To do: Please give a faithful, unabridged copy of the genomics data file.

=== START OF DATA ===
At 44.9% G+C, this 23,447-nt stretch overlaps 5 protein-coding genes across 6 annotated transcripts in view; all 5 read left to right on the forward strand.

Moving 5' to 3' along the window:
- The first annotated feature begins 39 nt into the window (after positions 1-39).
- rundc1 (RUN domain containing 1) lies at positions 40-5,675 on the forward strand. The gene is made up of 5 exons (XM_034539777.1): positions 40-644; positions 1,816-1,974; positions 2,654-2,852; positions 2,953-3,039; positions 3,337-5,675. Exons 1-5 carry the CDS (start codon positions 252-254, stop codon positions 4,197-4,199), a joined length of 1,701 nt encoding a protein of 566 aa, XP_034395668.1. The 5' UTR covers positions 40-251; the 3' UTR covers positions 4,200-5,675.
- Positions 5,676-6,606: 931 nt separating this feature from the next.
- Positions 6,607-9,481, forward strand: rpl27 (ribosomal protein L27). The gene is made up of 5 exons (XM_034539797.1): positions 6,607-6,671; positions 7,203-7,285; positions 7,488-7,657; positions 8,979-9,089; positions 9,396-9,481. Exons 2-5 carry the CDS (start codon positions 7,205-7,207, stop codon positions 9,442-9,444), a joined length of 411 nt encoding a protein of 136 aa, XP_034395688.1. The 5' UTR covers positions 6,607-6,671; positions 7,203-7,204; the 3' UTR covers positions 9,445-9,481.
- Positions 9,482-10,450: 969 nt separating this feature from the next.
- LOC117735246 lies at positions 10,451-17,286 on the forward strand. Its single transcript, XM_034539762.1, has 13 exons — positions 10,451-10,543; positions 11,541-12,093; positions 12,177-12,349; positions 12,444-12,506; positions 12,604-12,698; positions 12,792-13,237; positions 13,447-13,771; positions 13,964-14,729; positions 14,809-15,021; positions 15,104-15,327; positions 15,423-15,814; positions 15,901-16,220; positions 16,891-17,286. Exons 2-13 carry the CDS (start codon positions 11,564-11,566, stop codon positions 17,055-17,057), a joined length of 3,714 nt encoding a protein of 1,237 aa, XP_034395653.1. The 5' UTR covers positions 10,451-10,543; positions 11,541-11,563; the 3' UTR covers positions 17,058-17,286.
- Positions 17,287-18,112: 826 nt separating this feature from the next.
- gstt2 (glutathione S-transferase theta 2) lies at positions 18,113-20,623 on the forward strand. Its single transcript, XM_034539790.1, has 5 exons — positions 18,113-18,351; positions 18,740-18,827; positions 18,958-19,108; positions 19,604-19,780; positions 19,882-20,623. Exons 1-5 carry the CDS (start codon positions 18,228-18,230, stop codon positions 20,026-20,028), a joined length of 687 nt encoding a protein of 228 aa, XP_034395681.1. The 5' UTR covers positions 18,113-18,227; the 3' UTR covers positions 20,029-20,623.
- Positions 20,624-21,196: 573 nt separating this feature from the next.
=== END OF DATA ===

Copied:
At 44.9% G+C, this 23,447-nt stretch overlaps 5 protein-coding genes across 6 annotated transcripts in view; all 5 read left to right on the forward strand.

Moving 5' to 3' along the window:
- The first annotated feature begins 39 nt into the window (after positions 1-39).
- rundc1 (RUN domain containing 1) lies at positions 40-5,675 on the forward strand. The gene is made up of 5 exons (XM_034539777.1): positions 40-644; positions 1,816-1,974; positions 2,654-2,852; positions 2,953-3,039; positions 3,337-5,675. Exons 1-5 carry the CDS (start codon positions 252-254, stop codon positions 4,197-4,199), a joined length of 1,701 nt encoding a protein of 566 aa, XP_034395668.1. The 5' UTR covers positions 40-251; the 3' UTR covers positions 4,200-5,675.
- Positions 5,676-6,606: 931 nt separating this feature from the next.
- Positions 6,607-9,481, forward strand: rpl27 (ribosomal protein L27). The gene is made up of 5 exons (XM_034539797.1): positions 6,607-6,671; positions 7,203-7,285; positions 7,488-7,657; positions 8,979-9,089; positions 9,396-9,481. Exons 2-5 carry the CDS (start codon positions 7,205-7,207, stop codon positions 9,442-9,444), a joined length of 411 nt encoding a protein of 136 aa, XP_034395688.1. The 5' UTR covers positions 6,607-6,671; positions 7,203-7,204; the 3' UTR covers positions 9,445-9,481.
- Positions 9,482-10,450: 969 nt separating this feature from the next.
- LOC117735246 lies at positions 10,451-17,286 on the forward strand. Its single transcript, XM_034539762.1, has 13 exons — positions 10,451-10,543; positions 11,541-12,093; positions 12,177-12,349; positions 12,444-12,506; positions 12,604-12,698; positions 12,792-13,237; positions 13,447-13,771; positions 13,964-14,729; positions 14,809-15,021; positions 15,104-15,327; positions 15,423-15,814; positions 15,901-16,220; positions 16,891-17,286. Exons 2-13 carry the CDS (start codon positions 11,564-11,566, stop codon positions 17,055-17,057), a joined length of 3,714 nt encoding a protein of 1,237 aa, XP_034395653.1. The 5' UTR covers positions 10,451-10,543; positions 11,541-11,563; the 3' UTR covers positions 17,058-17,286.
- Positions 17,287-18,112: 826 nt separating this feature from the next.
- gstt2 (glutathione S-transferase theta 2) lies at positions 18,113-20,623 on the forward strand. Its single transcript, XM_034539790.1, has 5 exons — positions 18,113-18,351; positions 18,740-18,827; positions 18,958-19,108; positions 19,604-19,780; positions 19,882-20,623. Exons 1-5 carry the CDS (start codon positions 18,228-18,230, stop codon positions 20,026-20,028), a joined length of 687 nt encoding a protein of 228 aa, XP_034395681.1. The 5' UTR covers positions 18,113-18,227; the 3' UTR covers positions 20,029-20,623.
- Positions 20,624-21,196: 573 nt separating this feature from the next.